Nightmare Abbey

Nightmare Abbey

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by Thomas Love Peacock
     
 

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Nightmare Abbey is a Gothic topical satire in which the author pokes light-hearted fun at the romantic movement in contemporary English literature, in particular its obsession with morbid subjects, misanthropy and transcendental philosophical systems. Most of the characters in the novel are based on historical figures whom Peacock wishes to pillory.

Overview

Nightmare Abbey is a Gothic topical satire in which the author pokes light-hearted fun at the romantic movement in contemporary English literature, in particular its obsession with morbid subjects, misanthropy and transcendental philosophical systems. Most of the characters in the novel are based on historical figures whom Peacock wishes to pillory.

Product Details

ISBN-13:
9781500439040
Publisher:
CreateSpace Publishing
Publication date:
07/07/2014
Pages:
76
Product dimensions:
6.00(w) x 9.00(h) x 0.16(d)

Meet the Author

Thomas Love Peacock (18 October 1785 - 23 January 1866) was an English novelist, poet, and official of the East India Company. He was a close friend of Percy Bysshe Shelley and they influenced each other's work. Peacock wrote satirical novels, each with the same basic setting: characters at a table discussing and criticising the philosophical opinions of the day.

Peacock was born in Weymouth, Dorset, the son of Samuel Peacock and his wife Sarah Love, daughter of Thomas Love a retired master of a man-of-war in the Royal Navy. His father was a glass merchant in London, partner of a Mr Pellatt, presumed to be Apsley Pellatt (1763-1826). Peacock went with his mother to live with her family at Chertsey in 1791 and in 1792 went to a school run by Joseph Harris Wicks at Englefield Green where he stayed for six and a half years.

Peacock's father died in 1794 in "poor circumstances" leaving a small annuity. Peacock's first known poem was an epitaph for a school fellow written at the age of ten and another on his Midsummer Holidays was written when he was thirteen. Around that time in 1798 he was abruptly taken from school and from then on was entirely self-educated.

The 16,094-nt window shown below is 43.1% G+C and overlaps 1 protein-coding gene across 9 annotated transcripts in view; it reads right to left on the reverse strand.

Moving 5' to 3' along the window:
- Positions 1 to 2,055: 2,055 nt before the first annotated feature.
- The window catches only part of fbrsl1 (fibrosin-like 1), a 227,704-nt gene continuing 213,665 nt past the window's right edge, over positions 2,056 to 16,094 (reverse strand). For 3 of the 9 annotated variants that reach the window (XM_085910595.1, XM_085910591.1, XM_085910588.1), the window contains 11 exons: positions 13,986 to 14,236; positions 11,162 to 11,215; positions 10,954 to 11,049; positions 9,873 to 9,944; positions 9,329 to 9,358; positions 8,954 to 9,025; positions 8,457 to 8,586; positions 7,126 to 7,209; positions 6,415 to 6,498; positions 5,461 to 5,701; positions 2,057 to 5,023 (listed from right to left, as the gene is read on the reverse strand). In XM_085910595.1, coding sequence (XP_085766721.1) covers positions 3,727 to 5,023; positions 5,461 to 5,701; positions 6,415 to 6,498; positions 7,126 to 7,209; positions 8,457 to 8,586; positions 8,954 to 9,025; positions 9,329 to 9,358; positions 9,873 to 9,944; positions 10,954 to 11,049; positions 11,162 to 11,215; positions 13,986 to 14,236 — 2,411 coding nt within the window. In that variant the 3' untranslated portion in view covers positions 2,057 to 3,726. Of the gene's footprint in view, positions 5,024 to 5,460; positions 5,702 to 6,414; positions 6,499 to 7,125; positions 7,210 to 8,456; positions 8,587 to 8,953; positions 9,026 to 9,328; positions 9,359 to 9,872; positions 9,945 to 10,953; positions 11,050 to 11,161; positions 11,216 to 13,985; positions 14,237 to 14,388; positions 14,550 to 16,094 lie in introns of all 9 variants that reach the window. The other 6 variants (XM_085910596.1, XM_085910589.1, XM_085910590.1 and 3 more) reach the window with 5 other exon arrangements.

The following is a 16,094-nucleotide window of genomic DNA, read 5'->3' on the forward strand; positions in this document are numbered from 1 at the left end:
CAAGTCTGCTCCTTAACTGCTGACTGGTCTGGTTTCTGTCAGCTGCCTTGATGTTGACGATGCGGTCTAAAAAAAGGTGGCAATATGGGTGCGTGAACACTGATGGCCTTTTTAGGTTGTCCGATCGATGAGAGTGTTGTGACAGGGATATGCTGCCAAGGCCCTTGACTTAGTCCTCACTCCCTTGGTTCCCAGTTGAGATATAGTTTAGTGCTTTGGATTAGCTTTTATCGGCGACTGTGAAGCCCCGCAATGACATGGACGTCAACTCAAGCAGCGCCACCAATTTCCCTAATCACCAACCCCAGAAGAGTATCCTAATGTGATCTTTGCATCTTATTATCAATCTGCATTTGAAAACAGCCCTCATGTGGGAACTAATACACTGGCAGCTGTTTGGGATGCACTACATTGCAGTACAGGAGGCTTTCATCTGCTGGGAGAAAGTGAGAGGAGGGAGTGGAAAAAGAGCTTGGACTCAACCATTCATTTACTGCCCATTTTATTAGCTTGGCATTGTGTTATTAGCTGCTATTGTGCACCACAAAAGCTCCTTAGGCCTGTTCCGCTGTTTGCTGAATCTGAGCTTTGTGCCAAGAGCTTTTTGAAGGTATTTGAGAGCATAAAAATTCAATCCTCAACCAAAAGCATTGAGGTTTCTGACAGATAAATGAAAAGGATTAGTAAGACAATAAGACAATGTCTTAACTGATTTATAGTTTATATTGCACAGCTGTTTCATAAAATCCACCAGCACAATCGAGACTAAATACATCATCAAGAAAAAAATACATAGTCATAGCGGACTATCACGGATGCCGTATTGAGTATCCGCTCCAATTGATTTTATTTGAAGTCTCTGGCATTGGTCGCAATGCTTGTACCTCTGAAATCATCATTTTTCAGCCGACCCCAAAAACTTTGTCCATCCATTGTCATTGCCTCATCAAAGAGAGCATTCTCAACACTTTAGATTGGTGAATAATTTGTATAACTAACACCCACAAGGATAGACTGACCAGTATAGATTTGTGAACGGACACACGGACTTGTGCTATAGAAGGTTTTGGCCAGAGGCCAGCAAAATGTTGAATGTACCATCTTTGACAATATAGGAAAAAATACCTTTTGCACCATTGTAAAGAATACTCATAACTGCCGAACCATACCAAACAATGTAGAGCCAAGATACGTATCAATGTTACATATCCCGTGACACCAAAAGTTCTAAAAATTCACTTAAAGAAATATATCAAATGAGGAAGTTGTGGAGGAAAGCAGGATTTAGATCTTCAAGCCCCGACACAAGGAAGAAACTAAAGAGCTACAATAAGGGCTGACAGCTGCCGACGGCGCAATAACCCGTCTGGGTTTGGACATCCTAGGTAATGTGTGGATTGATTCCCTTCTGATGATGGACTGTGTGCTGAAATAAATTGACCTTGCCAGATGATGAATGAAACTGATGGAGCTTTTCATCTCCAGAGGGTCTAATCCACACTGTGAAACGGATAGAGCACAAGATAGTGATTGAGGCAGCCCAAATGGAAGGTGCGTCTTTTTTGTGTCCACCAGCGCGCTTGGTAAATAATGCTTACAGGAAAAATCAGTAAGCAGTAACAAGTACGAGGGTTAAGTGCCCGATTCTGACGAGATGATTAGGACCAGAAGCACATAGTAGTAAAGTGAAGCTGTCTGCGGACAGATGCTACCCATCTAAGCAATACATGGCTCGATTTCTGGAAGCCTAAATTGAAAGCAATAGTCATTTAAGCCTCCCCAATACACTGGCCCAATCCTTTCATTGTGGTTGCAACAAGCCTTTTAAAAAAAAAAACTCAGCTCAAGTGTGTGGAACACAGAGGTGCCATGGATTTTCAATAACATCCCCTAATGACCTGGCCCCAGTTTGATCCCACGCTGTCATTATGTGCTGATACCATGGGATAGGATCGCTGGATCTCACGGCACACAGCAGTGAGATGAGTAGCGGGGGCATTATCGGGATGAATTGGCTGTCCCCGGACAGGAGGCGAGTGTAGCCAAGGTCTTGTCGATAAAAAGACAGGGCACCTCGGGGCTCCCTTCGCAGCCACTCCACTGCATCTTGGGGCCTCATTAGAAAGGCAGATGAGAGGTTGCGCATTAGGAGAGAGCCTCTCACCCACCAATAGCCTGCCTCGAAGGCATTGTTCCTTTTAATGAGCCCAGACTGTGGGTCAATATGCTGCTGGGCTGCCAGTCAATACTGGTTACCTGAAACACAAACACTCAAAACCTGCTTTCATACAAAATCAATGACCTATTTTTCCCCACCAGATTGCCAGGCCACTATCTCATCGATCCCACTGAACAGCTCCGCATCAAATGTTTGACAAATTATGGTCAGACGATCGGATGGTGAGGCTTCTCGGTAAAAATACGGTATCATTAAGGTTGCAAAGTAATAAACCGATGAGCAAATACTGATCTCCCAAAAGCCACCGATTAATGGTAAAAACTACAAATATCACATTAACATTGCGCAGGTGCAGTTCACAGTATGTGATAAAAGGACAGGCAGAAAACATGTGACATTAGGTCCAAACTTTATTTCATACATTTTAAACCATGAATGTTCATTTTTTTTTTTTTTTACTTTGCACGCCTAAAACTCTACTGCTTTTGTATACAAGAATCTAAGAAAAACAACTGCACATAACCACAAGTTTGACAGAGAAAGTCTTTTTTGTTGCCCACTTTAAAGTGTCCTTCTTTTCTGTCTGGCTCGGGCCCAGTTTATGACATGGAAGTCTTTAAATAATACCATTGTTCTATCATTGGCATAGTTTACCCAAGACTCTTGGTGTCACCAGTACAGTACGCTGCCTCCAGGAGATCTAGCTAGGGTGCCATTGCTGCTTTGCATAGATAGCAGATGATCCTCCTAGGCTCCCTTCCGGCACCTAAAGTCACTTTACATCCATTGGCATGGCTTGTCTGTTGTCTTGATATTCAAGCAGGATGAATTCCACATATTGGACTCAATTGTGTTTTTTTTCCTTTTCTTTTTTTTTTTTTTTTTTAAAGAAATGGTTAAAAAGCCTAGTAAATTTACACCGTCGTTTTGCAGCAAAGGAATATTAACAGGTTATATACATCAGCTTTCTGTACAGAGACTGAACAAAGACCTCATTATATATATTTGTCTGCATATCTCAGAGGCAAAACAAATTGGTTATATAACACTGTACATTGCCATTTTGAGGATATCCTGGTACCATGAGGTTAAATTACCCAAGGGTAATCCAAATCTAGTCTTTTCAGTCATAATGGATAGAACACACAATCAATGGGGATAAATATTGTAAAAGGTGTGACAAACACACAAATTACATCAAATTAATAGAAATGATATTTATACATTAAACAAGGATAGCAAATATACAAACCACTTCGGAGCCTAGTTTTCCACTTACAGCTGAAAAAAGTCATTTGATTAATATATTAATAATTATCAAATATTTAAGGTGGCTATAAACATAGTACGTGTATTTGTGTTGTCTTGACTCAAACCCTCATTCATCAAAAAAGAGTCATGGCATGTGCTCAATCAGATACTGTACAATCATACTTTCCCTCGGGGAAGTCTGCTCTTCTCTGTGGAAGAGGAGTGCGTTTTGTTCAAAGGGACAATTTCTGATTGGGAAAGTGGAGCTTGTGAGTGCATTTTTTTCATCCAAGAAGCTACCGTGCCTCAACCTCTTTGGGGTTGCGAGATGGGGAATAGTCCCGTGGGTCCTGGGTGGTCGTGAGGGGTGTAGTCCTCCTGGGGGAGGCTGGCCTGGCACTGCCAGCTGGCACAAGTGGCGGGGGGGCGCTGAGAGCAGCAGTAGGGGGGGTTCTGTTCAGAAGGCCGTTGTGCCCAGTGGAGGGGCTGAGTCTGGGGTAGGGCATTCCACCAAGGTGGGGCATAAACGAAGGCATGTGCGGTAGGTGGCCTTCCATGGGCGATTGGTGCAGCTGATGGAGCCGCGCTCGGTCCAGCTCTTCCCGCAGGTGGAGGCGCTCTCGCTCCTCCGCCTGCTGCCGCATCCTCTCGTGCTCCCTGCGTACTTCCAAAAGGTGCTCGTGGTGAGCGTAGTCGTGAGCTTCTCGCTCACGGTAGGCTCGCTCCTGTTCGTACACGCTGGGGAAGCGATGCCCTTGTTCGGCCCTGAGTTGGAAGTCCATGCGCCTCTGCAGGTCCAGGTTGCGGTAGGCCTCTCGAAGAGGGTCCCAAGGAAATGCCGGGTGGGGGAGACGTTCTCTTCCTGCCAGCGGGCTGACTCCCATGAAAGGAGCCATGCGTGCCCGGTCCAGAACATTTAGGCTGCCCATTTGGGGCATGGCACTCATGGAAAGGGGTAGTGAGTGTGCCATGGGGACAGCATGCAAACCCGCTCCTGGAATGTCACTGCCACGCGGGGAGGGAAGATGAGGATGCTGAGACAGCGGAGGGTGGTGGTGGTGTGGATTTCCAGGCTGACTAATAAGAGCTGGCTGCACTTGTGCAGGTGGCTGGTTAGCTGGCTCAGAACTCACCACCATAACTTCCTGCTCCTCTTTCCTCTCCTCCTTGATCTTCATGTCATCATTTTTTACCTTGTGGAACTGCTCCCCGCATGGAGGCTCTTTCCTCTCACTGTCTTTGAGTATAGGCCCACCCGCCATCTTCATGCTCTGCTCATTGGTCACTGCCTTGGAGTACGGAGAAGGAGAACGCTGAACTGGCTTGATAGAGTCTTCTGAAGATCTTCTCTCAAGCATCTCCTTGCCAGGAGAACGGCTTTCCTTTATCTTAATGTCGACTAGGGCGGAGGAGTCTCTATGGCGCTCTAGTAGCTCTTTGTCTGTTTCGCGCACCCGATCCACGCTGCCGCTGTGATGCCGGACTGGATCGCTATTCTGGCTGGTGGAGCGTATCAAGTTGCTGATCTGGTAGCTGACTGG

Peacock's own place in literature is pre-eminently that of a satirist. That he has nevertheless been the favourite only of the few is owing partly to the highly intellectual quality of his work, but mainly to his lack of ordinary qualifications of the novelist, all pretension to which he entirely disclaims. He has no plot, little human interest, and no consistent delineation of character. His personages are mere puppets, or, at best, incarnations of abstract qualities such as grace or beauty, but beautifully depicted.

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Nightmare Abbey 2 out of 5 based on 0 ratings. 2 reviews.
Anonymous More than 1 year ago
Check before you buy; my copy turned out to be a science fiction novella, not what I ordered at all
kcast610 More than 1 year ago
Its a good thing this book is really short. It had enough humor and plot to keep me reading. However, it was not great. There was a lot of bland dialogue.